As he prepares to make what is being billed as 'the greatest comeback in sports history' in 2010, Michael Schumacher has admitted that whilst he felt ready for a break from F1 three years ago, in the intervening period he has never once lost his motivation – adding that he remains 'absolutely on the edge' as he gets set for a return to the 'serious stuff'.
Schumacher will break off a 52-race absence when he sensationally rejoins the grid for the Bahrain Grand Prix curtain-raiser in Sakhir in mid-March, and his agreement to compete alongside highly-rated young compatriot Nico Rosberg at Mercedes Grand Prix – on a three-year deal, he has confirmed, not only one as was originally believed, meaning he will be 44-years-old by the end of it – represents a return to his roots of sorts, as it was the Stuttgart manufacturer that first helped him into F1 in the first place with Jordan almost two decades ago.
Not only that, but the move marks a reunion with team principal Ross Brawn – the technical genius who expertly guided Schumacher to all seven of his record-breaking tally of drivers' crowns, firstly at Benetton and then Ferrari – thereby re-instating the most successful duo in the sport's history. The wrong side of 40 he may now be, but when the German legend talks about fighting for an unprecedented eighth world championship title next year, you cannot help but sit up and take notice.
“Having played around with motorbikes, I feel ready for some serious stuff,” Schumacher is quoted as having said by Reuters
and The Associated Press
“We are talking about a three-year deal; it's not just a one-off thing. We are looking for continuation. I never left the racetrack; I kept the motivation and maintained it. I still feel absolutely on the edge – [and] I have to prove it in a real car.
“I was tired of F1 by the end of 2006; I was out of energy and needed this time off, but after three years of absence I am getting back all the energy and I feel strong right now. [The cars] will be slightly different, but I have been in so many different cars over the years. The strong part of myself is [that] I am capable of adapting in all circumstances.”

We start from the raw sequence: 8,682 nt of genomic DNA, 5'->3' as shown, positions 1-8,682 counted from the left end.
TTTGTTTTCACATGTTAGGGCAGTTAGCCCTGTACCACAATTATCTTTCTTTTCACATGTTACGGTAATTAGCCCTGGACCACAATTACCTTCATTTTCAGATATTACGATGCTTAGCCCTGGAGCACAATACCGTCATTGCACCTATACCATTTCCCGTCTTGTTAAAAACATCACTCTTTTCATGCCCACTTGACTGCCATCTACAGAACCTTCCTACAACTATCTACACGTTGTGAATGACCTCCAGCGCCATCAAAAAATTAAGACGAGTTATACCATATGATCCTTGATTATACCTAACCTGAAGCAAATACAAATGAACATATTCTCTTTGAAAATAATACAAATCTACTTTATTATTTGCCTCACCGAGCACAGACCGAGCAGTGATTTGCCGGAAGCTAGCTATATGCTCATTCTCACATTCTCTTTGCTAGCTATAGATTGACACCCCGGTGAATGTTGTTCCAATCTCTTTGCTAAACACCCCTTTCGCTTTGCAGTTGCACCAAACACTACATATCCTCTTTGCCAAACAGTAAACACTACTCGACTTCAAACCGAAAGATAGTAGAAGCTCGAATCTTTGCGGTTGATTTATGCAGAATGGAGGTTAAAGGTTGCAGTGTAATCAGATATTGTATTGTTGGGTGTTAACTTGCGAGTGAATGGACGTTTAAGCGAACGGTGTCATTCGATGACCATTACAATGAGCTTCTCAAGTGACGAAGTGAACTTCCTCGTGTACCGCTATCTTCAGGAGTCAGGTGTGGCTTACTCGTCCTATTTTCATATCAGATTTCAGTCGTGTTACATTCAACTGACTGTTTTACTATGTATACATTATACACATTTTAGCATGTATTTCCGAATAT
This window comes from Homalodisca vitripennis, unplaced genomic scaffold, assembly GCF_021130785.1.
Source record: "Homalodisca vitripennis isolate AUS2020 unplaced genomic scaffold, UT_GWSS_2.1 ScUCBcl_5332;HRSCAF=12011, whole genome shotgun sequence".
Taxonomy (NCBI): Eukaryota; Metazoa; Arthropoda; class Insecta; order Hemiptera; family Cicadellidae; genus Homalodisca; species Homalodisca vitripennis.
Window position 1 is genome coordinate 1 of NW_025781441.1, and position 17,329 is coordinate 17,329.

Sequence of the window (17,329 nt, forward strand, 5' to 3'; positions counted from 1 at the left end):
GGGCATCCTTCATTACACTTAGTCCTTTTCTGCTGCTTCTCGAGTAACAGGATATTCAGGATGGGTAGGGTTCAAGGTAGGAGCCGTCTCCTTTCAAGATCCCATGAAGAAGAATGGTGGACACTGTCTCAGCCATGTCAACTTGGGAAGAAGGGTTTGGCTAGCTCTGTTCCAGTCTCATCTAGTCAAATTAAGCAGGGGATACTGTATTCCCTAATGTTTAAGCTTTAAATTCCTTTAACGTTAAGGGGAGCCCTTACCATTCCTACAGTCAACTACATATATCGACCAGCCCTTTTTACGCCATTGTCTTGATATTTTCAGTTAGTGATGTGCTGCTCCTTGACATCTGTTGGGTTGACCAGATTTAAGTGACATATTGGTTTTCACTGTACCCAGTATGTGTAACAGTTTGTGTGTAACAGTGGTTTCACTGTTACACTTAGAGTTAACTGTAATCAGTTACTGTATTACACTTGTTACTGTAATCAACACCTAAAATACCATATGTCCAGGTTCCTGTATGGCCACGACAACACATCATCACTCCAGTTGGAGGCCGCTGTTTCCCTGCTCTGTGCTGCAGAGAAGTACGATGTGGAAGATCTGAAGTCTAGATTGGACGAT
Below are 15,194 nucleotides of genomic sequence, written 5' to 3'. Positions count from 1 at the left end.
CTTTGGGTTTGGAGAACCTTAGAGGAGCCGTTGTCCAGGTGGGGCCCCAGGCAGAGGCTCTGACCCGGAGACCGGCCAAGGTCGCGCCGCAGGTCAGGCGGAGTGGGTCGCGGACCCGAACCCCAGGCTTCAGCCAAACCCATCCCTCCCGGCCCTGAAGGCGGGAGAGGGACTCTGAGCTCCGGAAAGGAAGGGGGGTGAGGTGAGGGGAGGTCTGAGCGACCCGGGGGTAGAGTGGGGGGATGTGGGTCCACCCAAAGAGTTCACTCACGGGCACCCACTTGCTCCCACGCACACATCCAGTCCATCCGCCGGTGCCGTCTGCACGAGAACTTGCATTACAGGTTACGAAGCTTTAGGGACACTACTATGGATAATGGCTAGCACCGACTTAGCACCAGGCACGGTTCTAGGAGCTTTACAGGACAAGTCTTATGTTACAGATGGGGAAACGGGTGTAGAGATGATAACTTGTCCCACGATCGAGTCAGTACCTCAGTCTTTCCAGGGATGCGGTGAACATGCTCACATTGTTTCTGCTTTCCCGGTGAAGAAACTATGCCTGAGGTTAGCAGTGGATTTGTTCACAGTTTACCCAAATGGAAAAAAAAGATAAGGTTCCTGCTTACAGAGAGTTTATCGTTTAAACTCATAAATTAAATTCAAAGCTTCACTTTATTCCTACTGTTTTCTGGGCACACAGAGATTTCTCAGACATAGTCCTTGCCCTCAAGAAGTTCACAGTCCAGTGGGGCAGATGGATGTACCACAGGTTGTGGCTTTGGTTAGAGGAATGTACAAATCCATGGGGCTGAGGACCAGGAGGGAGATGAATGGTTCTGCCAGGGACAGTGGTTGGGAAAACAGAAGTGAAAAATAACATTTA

That strength extends also to his neck – the sole impediment that prevented a return to substitute former Ferrari team-mate Felipe Massa following the Brazilian's terrifying, high-speed Hungaroring qualifying accident back during the summer – with the Kerpen native adamant that his motorcycling-induced injury is no longer any cause for concern.
“I can say 100 per cent that the neck is no longer an issue,” he underlined. “Unfortunately, it was too close to the accident in the summer when I tried for Ferrari. Time now is enough for it to have healed completely.”
Indeed, the F1 he rejoins is a far cry from the F1 he left back in 2006, with a number of manufacturers having since headed for the exit door, and an influx of new, young and hungry talent having joined the fray – with the likes of Lewis Hamilton and Sebastian Vettel palpably champing at the bit to go wheel-to-wheel with the driver widely considered as the greatest there has ever been. The majority of his rivals, indeed, will likely be closer to half Schumacher's age than to his actual age – and one of the most fascinating aspects of his return will be to see if the 91-time grand prix-winner still has what it takes to teach the young guns a lesson or two.
The jury remains out as to whether the comeback is inspired, brave or foolhardy – with some suggesting Schumacher has far more to lose than to gain given the potential damage to his reputation should he fail to perform to the expected level. With four F1 World Champions in the field and Hamilton, Fernando Alonso, 2009 title-winner Jenson Button, Vettel, Mark Webber and Massa all likely to be in the mix for glory, the top flight could be in for its most open campaign in years – and a seventh-place championship finish for 'Schumi' would do his global image little favours at all.